Truthfully speaking, a lot of the measures that you can take to protect your roof from fire are in line with regular roof maintenance. If roof maintenance isn’t something you usually put a lot of thought into, this is a great time of year to get started! The added benefit is that regular roof maintenance can keep you from experiencing roof leaks.
The first step you can take to protect your asphalt shingle roof on the Fourth of July is to cut low hanging branches around your roofline. If fireworks come into contact with the tree limbs or tree branches that are close to, or even touching your roof, it could possibly start a fire. Branches that catch fire can fall off of the tree and land on your roof, igniting it. Simply cutting tree branches back is a major step toward protecting your roof because there is less danger of the branch touching your roof if the tree catches fire.
Aside from offering you potential protection from fires started by fireworks on Independence Day, tree trimming can also help save you from costly roof repairs. Trees that are too close to your roofline or hang over your roof can cause damage to your roof over time. Branches can fall directly onto your roof and tree rub can wear down shingles, leading to roof damage and leaks.
Dry leaves and branches clogging gutters and roof debris is like kindling. If your gutters haven’t been cleaned in some time, they may be packed with dry leaves, making them a tinderbox. These dry leaves can easily catch fire if exposed to fireworks or falling sparks and drifting embers from fireworks. Leaves, dried twigs, and debris also tend to accumulate in the valleys of your roof. Cleaning out your gutters and clearing your roof of any leaves, branches, and debris will go a long way in terms of safety and can possibly prevent falling sparks and drifting embers from fireworks from igniting a house fire.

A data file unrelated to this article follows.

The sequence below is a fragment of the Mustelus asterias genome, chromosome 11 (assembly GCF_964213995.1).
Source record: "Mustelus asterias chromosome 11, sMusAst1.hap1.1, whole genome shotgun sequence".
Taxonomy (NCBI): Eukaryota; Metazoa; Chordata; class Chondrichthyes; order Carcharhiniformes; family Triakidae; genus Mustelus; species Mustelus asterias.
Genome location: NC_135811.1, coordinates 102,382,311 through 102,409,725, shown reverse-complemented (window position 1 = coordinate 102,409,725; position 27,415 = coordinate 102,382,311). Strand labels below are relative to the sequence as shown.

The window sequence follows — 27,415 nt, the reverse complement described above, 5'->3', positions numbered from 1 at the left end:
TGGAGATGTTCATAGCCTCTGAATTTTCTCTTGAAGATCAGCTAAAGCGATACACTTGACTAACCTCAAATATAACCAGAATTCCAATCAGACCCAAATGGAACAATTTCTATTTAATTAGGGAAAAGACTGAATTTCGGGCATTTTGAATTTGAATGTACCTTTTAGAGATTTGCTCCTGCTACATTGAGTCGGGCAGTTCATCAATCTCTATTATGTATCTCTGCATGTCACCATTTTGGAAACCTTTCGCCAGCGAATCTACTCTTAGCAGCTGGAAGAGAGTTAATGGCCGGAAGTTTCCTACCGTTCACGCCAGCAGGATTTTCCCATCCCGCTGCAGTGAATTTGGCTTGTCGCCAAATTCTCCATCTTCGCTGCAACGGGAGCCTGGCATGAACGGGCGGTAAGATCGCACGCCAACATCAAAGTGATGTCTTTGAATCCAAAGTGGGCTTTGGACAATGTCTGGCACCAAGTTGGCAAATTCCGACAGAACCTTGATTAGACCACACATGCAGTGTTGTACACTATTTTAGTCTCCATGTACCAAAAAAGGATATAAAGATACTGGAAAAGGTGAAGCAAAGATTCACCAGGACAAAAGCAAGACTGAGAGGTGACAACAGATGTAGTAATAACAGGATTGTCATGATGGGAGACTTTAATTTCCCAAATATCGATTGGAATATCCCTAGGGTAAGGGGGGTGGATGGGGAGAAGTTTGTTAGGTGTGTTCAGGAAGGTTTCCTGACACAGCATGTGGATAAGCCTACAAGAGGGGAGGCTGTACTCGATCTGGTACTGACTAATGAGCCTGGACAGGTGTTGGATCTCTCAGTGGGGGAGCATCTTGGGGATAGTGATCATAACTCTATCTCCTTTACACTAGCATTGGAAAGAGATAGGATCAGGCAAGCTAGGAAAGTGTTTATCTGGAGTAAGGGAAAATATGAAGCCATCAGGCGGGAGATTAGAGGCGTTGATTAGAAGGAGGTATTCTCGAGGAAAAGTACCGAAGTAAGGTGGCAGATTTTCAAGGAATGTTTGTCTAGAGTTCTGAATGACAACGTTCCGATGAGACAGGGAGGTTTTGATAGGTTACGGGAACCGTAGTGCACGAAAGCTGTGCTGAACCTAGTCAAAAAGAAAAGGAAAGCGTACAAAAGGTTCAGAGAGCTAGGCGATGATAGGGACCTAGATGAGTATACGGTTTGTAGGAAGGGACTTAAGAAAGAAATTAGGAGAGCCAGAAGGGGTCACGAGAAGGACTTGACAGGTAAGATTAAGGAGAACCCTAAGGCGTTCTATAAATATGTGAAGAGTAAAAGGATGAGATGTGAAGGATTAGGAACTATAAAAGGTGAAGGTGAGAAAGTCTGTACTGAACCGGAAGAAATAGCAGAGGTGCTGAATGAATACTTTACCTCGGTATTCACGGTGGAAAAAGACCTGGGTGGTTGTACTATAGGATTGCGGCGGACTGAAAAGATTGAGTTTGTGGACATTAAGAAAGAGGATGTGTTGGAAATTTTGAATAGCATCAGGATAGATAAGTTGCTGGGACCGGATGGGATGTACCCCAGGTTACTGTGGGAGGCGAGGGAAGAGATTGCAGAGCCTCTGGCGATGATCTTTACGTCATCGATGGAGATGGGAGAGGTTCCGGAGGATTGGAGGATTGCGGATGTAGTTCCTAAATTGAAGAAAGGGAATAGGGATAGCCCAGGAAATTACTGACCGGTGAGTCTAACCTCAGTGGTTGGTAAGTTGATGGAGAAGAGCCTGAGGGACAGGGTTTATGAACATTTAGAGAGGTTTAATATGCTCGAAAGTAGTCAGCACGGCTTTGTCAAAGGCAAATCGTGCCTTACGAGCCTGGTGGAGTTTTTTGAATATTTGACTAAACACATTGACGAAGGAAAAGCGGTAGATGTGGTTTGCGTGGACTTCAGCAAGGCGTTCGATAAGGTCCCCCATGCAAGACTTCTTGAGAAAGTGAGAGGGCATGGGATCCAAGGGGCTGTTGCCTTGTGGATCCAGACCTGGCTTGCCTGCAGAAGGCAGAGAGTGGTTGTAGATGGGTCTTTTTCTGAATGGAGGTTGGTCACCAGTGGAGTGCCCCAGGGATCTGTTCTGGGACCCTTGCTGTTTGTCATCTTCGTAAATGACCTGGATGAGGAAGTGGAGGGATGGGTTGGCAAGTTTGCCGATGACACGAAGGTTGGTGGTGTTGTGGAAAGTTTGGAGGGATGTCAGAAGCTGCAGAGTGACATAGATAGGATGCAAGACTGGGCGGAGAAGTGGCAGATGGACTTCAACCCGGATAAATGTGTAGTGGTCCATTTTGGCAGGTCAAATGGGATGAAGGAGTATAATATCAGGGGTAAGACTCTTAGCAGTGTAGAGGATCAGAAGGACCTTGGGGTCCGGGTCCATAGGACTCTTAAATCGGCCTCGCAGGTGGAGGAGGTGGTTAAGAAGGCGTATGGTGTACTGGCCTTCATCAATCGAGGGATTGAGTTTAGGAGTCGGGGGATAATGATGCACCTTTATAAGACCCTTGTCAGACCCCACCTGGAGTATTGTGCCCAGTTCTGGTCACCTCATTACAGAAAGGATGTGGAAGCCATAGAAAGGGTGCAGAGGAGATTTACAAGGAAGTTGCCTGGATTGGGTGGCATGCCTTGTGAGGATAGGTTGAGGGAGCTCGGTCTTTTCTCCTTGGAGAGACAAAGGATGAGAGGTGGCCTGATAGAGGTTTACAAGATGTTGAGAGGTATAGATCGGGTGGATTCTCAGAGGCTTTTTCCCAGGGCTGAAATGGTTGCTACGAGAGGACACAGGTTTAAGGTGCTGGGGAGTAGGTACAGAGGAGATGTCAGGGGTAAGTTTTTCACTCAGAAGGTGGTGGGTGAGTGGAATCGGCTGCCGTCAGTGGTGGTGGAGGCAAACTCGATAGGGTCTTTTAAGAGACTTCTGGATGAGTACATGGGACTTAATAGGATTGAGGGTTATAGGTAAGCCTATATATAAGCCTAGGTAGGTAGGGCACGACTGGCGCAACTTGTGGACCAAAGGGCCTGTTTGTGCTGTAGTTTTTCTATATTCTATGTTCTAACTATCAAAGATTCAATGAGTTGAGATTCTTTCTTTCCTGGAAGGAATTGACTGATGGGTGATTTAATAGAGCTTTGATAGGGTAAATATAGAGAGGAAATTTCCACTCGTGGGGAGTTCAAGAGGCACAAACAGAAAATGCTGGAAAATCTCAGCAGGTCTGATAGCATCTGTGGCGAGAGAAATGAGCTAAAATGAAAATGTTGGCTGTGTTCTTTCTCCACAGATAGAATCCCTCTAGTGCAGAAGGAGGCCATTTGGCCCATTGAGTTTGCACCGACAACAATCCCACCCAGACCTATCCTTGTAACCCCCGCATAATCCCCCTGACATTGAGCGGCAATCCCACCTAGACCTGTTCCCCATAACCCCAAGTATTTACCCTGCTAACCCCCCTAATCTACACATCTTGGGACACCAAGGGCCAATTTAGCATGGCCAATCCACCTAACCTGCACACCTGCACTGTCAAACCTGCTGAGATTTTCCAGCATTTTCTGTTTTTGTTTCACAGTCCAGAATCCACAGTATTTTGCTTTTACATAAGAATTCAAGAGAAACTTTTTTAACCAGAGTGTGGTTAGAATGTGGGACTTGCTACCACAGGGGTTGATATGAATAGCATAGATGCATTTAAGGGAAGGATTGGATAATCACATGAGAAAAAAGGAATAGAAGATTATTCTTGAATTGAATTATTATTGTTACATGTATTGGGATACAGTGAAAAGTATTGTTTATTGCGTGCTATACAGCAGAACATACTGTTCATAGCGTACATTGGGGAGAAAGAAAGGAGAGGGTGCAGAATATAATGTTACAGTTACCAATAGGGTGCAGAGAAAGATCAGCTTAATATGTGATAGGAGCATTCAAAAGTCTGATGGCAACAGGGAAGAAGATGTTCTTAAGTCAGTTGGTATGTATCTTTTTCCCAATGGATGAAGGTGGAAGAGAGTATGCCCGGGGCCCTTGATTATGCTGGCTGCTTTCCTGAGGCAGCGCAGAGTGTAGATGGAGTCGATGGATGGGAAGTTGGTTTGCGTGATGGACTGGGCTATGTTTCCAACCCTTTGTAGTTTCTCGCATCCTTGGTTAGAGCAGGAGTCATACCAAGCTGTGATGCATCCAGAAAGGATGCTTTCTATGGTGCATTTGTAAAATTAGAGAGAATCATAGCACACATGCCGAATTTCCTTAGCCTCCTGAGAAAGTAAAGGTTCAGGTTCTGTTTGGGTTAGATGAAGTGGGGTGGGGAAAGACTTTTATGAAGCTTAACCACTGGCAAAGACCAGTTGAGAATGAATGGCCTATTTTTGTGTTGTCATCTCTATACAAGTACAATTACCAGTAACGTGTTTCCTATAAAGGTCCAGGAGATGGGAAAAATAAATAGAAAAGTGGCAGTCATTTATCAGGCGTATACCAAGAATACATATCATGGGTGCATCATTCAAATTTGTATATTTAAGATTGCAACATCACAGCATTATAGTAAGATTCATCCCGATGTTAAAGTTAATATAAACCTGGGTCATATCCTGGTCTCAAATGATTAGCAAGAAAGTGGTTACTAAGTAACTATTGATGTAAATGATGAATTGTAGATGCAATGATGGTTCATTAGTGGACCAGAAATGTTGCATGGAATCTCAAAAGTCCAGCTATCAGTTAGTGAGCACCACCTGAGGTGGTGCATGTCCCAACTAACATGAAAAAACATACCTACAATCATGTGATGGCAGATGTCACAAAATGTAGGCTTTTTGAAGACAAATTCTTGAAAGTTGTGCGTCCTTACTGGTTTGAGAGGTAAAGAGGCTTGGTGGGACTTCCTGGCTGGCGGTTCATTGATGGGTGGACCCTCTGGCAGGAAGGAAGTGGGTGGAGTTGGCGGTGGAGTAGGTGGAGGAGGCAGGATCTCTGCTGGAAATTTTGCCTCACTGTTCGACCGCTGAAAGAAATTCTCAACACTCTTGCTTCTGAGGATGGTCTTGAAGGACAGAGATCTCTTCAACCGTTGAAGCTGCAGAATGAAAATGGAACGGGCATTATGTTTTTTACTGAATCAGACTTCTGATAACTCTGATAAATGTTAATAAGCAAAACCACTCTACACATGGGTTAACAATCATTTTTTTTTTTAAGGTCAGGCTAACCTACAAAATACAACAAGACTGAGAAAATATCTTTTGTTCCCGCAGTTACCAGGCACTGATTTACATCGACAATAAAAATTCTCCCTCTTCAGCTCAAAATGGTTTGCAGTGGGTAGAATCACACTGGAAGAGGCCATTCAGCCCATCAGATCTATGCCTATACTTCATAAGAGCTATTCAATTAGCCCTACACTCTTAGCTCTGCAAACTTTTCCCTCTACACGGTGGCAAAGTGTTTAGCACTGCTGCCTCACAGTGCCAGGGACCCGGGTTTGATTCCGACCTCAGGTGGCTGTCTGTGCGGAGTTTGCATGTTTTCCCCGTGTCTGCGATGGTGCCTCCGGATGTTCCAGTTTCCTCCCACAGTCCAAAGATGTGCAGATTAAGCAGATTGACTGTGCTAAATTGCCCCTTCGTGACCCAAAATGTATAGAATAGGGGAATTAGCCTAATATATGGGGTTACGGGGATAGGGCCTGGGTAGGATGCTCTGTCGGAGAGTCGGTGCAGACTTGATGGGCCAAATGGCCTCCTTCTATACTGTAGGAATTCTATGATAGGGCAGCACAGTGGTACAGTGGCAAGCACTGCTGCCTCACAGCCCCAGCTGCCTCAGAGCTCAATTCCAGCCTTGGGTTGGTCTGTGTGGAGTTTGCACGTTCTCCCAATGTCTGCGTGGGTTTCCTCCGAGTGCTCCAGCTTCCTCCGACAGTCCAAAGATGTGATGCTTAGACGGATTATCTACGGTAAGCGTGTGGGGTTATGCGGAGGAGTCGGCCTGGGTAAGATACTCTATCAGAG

Cleaning gutters and downspouts is part of routine roof maintenance and have benefits beyond fire prevention. Gutters clogged with leaves and tree debris can cause water to accumulate. Trapped water can infiltrate the roofing materials and cause damage to the edge of the roof’s surface. In time, signs of water damage will be visible in your home’s interior. Keeping gutters and downspouts free of leaves and debris allow the gutters to do their job by allowing water to flow freely away from the roof.
If you’ve already cleaned your roof and gutters as part of your regular roof maintenance, but you live near a lot of trees, it wouldn’t be a bad idea to check your roof just before the holiday to make sure that more debris hasn’t recently accumulated.
A roof inspection is actually something you should plan on doing annually, not just after a hailstorm. Scheduling it just before the Fourth of July is an excellent way to remember to get it done! Since you typically cannot see damage to your roof from the ground, an inspection is the only way to really know what’s happening up there.
If you have any holes in your roof, they could allow sparks from the fireworks into your attic, possibly causing a fire. Missing shingles are another danger that can leave your roof more susceptible to fire damage.
There are a lot of things that can damage your roof without your knowledge during the year including hailstorms, tree rub, and animal intrusion among other things. A roof inspection will let you know the condition of your roof before it is potentially exposed to fireworks.